Parody: Crystal & Goodman Meet Their Monsters - IGN
Reddit gives you the best of the internet in one place. Get a constantly updating feed of breaking news, fun stories, pics, memes, and videos just. junkgenie.info: Monsters University (DVD): Billy Crystal, John Goodman, Steve presents the hilarious story of how two mismatched monsters met and became lifelong But during his first semester at MU, Mike's plans are derailed when he . Monsters, Inc. is a American computer-animated buddy comedy film produced by Pixar Animation Studios and distributed by Walt Disney Pictures. Featuring the voices of John Goodman, Billy Crystal, Steve Buscemi, James The film centers on two monsters – James P. "Sulley" Sullivan and his .. Meet the Parents.
Mike is charming and generally the more organized of the two, but is prone to neurotics and his ego sometimes leads him astray. He is dating Celia Mae, who calls him "Googly-Bear". Mary Gibbs as Boo, a two-year-old    human girl who is unafraid of any monster except Randall, the scarer assigned to her door.
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She believes Sulley is a large cat and refers to him as "Kitty". In the film, one of Boo's drawings is covered with the name "Mary". The book based on the film gives Boo's "real" name as Mary Gibbs, the name of her voice actress, who is also the daughter of one of the film's story artists, Rob. He is a snide and preening character who makes himself a rival to Sulley and Mike in scream collection. James Coburn as Henry J. Waternoose III, an arthropodic monster with a crab-like lower body.
He acts as a mentor to Sulley, holding great faith in him as a scarer. Jennifer Tilly as Celia Mae, a gorgon -like monster with one eye and tentacle-like legs. Celia is the receptionist for Monsters, Inc.
Full Cast & Crew
John Ratzenberger as Yeti  a. The Abominable Snowman,  a furry white monster who was banished to the Himalayas.
Dan Gerson as Smitty and Needleman, two goofy monsters with cracking voices, who work as janitors and operate the Door Shredder when required.
Bonnie Hunt as Ms. Flint, a female monster, who trains new monsters to scare children. Samuel Lord Black as George Sanderson, a chubby, oranged-furred monster with a sole horn on top of his head.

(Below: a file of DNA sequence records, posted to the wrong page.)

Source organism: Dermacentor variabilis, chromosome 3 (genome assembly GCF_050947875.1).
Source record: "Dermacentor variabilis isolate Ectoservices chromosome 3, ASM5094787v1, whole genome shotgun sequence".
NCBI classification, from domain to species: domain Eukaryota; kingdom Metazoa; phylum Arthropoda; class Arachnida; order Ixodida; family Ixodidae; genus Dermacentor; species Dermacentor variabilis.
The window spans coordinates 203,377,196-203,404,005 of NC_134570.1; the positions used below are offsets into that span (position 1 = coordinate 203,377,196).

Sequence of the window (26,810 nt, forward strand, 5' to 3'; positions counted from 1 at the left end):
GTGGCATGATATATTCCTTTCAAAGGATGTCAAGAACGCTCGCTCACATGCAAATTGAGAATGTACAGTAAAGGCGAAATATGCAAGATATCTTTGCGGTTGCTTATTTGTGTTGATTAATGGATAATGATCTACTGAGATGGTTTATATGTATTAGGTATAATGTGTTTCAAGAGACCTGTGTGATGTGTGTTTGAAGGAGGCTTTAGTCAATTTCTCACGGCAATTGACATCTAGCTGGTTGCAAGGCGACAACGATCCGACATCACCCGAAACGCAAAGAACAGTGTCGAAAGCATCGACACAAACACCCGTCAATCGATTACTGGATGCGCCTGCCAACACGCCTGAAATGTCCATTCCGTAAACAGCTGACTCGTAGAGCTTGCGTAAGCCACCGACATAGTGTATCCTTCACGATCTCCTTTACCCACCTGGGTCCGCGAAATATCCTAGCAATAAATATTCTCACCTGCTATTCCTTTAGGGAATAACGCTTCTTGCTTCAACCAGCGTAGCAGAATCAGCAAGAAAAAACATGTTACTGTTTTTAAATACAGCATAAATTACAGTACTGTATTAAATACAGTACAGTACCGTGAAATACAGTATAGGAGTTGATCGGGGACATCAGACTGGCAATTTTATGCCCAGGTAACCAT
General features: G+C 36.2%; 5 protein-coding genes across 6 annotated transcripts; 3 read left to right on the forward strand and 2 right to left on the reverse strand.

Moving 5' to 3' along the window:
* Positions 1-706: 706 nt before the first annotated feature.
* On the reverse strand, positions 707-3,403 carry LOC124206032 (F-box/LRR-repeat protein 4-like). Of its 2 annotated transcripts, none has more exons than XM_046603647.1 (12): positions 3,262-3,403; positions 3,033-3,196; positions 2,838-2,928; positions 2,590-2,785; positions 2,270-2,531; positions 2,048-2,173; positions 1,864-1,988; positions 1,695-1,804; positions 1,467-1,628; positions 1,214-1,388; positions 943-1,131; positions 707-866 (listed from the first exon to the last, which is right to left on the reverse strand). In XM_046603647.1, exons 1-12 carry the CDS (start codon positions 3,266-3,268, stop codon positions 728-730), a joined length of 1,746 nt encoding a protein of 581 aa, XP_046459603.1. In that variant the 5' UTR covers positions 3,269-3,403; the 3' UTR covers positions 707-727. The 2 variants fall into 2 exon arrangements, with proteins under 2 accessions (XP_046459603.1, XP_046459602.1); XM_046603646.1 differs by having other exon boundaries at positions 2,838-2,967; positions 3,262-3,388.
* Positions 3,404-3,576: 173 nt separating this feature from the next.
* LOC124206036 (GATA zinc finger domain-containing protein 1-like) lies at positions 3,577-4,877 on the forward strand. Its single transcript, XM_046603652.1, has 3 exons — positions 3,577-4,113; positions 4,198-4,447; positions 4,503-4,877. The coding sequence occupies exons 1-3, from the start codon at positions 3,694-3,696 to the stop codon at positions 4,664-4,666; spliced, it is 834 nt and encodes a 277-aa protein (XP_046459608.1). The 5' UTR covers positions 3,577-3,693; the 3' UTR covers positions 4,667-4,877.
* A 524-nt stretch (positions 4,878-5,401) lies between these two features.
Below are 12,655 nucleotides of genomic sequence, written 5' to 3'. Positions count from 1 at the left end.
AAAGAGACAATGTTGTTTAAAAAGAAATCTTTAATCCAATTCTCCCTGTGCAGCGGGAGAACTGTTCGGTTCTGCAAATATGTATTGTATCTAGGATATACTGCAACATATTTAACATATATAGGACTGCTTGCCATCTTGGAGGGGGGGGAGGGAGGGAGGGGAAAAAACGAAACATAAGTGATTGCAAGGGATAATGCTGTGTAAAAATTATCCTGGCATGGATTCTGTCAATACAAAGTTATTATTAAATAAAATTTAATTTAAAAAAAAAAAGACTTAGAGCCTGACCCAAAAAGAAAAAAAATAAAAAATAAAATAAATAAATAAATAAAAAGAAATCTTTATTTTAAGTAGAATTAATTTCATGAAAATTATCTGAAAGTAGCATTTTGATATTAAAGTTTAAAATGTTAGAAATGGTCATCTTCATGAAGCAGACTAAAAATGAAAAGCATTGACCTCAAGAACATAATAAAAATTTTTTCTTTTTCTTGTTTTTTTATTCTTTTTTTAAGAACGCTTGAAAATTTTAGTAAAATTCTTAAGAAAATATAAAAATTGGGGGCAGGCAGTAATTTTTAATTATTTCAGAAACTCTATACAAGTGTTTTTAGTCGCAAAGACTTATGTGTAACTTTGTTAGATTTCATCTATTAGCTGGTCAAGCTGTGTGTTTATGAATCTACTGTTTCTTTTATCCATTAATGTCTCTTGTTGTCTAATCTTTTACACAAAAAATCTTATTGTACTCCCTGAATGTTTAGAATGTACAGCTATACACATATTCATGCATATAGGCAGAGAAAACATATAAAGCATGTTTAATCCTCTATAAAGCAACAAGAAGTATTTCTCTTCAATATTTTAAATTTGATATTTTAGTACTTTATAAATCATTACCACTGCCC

Billy Crystal and John Goodman Meet Their Monsters
A running gag throughout the film involves George repeatedly making contact with human artifacts such as socks and the like which cling to his fur via staticprompting his scare coach to trigger "23—19" incidents with the CDA resulting in him mobbed, shaved bald, and sterilized.
He is good friends with Pete "Claws" Ward. Phil Proctor as Charlie, George's assistant with sea-green skin and tendrils for limbs. Joe Ranft as Pete "Claws" Ward, a blue monster with razor-sharp claws and horrifying breath. Development[ edit ] When production began in earnest on Monsters, Inc.
The idea for Monsters, Inc. I knew monsters were coming out of my closet when I was a kid.
Monsters, Inc. - Wikipedia
So I said, 'Hey, let's do a film about monsters. Docter pitched the story to Disney with some initial artwork on February 4 that year. He and his story team left with some suggestions in hand and returned to pitch a refined version of the story on May Each monster represented a fear he had, and conquering those fears caused the monsters eventually to disappear. Sulley's eventual sidekick, Mike Wazowski, had not yet been added.
As the story continued to develop, the child varied in age and gender. He feels envious because another scarer, Ned who later became Randallis the company's top performer. Docter would later describe that the team "bent over backwards trying to create a story that still had monsters " while still solving the problem,  A key moment came when the team decided "Okay, he's the BEST scarer there. He's the star quarterback" with Docter noting that before that moment "design after design, we really didn't know what he was about.
The idea was later largely rejected, as it was thought that audiences would be distracted by the tentacles. Sullivan was also planned to wear glasses throughout the film. However, the creators found it a dangerous idea because the eyes were a perfectly readable and clear way of expressing a character's personality; thus, the idea was rejected. A term coined by Lasseter, a "story summit" was a crash exercise that would yield a finished story in only two days.